‘Living fossils’ are unique, not ancient, say Imperial researchers


Australian Lungfish or Queensland lungfish or Neoceratodus forsteri a living fossil in the aquarium in the zoo.

A new way to measure biodiversity based on species’ unique traits shows ‘living fossil’ species do evolve.

The new measure, termed ‘evolutionary heritage’, highlights the importance of unique species traits – which include physiological adaptations, like beak variations in different birds – when assessing the richness and complexity of life.

This is particularly important in the face of rapidly changing pressures on our world’s biodiversity.

It can also help answer enduring debates in the field, such as whether ‘living fossils’ – species like the lungfish, which don’t seem to have changed for millions of years – do still evolve.

Scientists from Imperial College London, the Zoological Society of London and University of Canterbury, New Zealand have proposed the new metric to capture the accumulation and loss of specific evolutionary traits through time.

Led by Professor James Rosindell from the Department of Life Sciences at Imperial, the team’s results published in the journal Systematic Biology.

“The way we measure biodiversity incorporates not only species richness but also the richness of evolutionarily inherited traits that often get taken for granted,” said Professor Rosindell.

From history to heritage

There are many ways to quantify how biodiverse an ecological community is. One of the simplest merely consists of counting the number of different species that are present.

However, in the 1990s, there was a shift to focus on evolutionary history which considers the evolutionary distances between species – how closely they are related.

Imagine a tree of all life on Earth, where different branches represent different evolutionary lineages. The leaves that hang on the branches are the current species we observe today.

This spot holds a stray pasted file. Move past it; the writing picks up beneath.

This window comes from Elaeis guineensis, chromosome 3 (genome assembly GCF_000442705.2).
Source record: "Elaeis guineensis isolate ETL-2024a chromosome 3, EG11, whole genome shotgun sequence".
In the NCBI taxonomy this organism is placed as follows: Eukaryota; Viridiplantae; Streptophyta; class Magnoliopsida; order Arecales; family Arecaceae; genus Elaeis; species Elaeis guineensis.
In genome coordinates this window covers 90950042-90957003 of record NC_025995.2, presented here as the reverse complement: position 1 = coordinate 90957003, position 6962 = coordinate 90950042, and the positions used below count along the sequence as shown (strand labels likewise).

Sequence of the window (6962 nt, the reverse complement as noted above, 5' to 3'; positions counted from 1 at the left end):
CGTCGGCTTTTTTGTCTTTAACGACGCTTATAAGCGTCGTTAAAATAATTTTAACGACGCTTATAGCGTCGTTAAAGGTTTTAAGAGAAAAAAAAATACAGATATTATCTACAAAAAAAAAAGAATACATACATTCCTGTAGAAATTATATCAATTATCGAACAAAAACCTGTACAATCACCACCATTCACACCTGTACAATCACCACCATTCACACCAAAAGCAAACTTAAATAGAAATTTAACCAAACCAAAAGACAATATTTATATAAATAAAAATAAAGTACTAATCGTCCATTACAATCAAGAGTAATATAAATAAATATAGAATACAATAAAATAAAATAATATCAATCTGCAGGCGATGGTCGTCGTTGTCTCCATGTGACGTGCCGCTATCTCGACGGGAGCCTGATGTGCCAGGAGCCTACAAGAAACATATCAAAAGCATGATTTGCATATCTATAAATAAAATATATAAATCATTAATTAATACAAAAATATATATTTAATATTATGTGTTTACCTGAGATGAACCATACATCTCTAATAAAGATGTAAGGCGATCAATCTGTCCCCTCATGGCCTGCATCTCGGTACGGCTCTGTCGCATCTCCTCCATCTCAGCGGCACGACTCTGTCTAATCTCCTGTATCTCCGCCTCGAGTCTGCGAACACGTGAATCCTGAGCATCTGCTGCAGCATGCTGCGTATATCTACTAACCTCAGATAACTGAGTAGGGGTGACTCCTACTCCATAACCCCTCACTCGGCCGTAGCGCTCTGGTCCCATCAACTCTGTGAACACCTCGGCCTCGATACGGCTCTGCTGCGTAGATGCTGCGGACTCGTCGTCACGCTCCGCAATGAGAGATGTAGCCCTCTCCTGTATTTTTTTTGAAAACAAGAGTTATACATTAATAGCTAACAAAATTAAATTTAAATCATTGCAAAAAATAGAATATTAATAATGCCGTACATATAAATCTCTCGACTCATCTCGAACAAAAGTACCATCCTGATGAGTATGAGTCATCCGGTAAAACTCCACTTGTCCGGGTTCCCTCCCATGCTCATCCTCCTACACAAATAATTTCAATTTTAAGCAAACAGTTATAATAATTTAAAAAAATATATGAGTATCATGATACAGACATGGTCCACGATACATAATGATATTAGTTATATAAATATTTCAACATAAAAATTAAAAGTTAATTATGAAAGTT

Biodiversity depicted as a multitude of branching species on a tree.
Life on Earth can be depicted as a branching tree, where different species share common ancestors before splitting from the same 'evolutionary branch'.

Evolutionary history is calculated by considering a set of species, and adding together all the branches that connect those species with a common ancestor. The idea is that two species that are more distantly related are more likely to be distinct from one another than species that diverged from each other relatively recently.

However, one drawback of phylogenetic diversity is that often fails to fully capture functional traits that make species physically and ecologically different from one another.

Species may be closely related, but have very different traits, like Asian and African elephants that have evolved to adapt to their different environments. African elephants have larger ears and more wrinkles on their skin that help them radiate more heat. This is where evolutionary heritage comes in.

“With evolutionary heritage, we’re trying to capture all the unique traits that we expect must exist and which could have all kinds of important uses, but which aren’t yet formally identified and measured,” said Professor Rosindell.

Evolutionary heritage incorporates not just the accumulation of biological features over time, but also their attrition— the gradual loss of features through mechanisms other than extinction.